If these materials can be locally sourced that’s even better. Reducing the amount of time spent transporting materials to your base or sites is one of the biggest immediate impacts you can make towards becoming more environmentally friendly.
In so many ways, a large majority of businesses have evolved beyond the need for resources such as paper.
It clogs up the office and creates a frustrating, unproductive working environment. It’s 2020, do you seriously still need to print everything off?
There are a litany of digital tools out there designed to help businesses streamline everything from project management to overseas communication. Thankfully, many of these tools immediately do away with the need for paper, including sticky notes left of desks, printed multi-page project briefs and physical contracts. There’s no reason modern businesses shouldn’t be investing in these very basic, user-friendly tools.
In fact, almost every process of a business can be refigured to do away with wasted paper and save a tree. You might want a physical copy of a contract as a backup, but many parties in the equation could make do with just a digital one stored in the cloud.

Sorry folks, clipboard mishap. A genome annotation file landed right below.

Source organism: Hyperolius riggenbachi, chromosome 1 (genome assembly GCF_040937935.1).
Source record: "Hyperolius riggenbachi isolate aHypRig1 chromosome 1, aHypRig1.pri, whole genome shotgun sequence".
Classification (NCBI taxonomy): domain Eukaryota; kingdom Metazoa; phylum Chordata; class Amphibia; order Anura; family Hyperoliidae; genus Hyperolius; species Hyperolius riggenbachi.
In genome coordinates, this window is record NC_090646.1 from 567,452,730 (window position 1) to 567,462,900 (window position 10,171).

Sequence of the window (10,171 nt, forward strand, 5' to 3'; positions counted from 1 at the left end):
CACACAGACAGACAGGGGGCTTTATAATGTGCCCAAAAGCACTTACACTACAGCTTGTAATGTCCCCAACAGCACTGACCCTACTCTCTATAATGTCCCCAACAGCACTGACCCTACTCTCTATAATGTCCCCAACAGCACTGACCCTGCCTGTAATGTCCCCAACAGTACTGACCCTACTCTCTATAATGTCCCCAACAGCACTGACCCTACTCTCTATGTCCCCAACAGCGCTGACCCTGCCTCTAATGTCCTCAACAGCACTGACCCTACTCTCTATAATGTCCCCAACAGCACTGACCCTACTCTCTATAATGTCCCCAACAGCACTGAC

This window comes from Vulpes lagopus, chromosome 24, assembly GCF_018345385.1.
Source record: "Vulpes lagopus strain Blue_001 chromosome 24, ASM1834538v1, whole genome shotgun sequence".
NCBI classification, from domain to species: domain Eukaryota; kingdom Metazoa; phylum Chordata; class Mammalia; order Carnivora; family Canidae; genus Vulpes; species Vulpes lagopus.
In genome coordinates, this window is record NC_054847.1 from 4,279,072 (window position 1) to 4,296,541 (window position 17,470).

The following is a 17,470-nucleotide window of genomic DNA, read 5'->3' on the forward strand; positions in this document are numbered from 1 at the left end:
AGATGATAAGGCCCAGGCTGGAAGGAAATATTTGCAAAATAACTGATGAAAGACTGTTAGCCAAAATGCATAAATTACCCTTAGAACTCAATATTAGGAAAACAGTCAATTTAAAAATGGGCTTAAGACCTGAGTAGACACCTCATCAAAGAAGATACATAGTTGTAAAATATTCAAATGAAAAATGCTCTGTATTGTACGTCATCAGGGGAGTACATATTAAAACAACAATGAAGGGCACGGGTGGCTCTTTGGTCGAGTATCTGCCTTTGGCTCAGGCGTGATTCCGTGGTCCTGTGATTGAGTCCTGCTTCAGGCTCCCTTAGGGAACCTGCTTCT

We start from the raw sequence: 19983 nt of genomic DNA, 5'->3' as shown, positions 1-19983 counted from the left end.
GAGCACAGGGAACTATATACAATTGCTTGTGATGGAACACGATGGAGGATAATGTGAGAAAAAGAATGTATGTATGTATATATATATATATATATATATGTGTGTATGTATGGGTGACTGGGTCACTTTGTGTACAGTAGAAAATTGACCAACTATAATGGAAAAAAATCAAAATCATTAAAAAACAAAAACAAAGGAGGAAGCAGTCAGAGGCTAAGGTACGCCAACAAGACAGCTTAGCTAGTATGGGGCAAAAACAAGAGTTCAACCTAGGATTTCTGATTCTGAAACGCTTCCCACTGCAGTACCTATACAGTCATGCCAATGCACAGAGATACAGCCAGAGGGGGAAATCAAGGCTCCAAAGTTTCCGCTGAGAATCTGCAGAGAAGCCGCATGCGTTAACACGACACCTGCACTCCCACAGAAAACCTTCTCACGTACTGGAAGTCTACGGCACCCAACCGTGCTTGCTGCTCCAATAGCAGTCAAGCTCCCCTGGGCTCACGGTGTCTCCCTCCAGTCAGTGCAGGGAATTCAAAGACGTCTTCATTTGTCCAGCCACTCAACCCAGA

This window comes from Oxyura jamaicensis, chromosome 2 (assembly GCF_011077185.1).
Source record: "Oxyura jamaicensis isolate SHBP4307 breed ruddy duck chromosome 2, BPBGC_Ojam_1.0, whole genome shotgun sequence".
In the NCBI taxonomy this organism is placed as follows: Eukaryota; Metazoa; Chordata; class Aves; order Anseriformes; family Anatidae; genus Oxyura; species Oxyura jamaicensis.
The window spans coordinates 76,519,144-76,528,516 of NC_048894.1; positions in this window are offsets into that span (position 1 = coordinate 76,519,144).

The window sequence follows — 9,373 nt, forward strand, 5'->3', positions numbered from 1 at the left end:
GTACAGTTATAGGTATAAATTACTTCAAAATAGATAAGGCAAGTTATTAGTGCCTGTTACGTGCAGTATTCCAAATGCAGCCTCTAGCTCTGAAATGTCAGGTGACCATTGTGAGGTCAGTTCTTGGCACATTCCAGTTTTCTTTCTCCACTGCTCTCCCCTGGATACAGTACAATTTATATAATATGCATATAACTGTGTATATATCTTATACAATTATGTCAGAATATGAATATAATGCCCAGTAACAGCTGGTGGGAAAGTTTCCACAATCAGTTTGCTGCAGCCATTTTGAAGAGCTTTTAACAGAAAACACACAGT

The same can be said for invoices. Take something like fuel cards (unfamiliar? Read up about iCompario — https://www.icompario.com/en-gb/about/ — one of the leading providers of fuel cards). Equipping staff out on site with these one-step payment tools doesn’t just save you money, but it also eliminates receipts, making your accounting process an entirely digital one.
Even something as simple as employee birthday cards can be done virtually to save on resource wastage. We all live digital lives now, so why not bring these processes into the office?
Donate to the right causes
Charitable efforts and contributions have long been an important way for businesses to make a real effort to combat climate change and its impacts.
While donating to the big-issue charities won’t make your business more sustainable, there are lots of ways interacting with a charity or focusing on a key effort can have a strong impact on your carbon footprint and overall wastage.
Find charities closer to home or more specific in their cause that you can tie into your own efforts. One that focuses on streamlining warehouse processes or re-building electric vehicles would be a fantastic choice for a logistics company, for example. Rather than being another drop in the ocean of a charity following a highly publicised cause such as ocean plastic, find something important to you that you can use your business as an example of change for.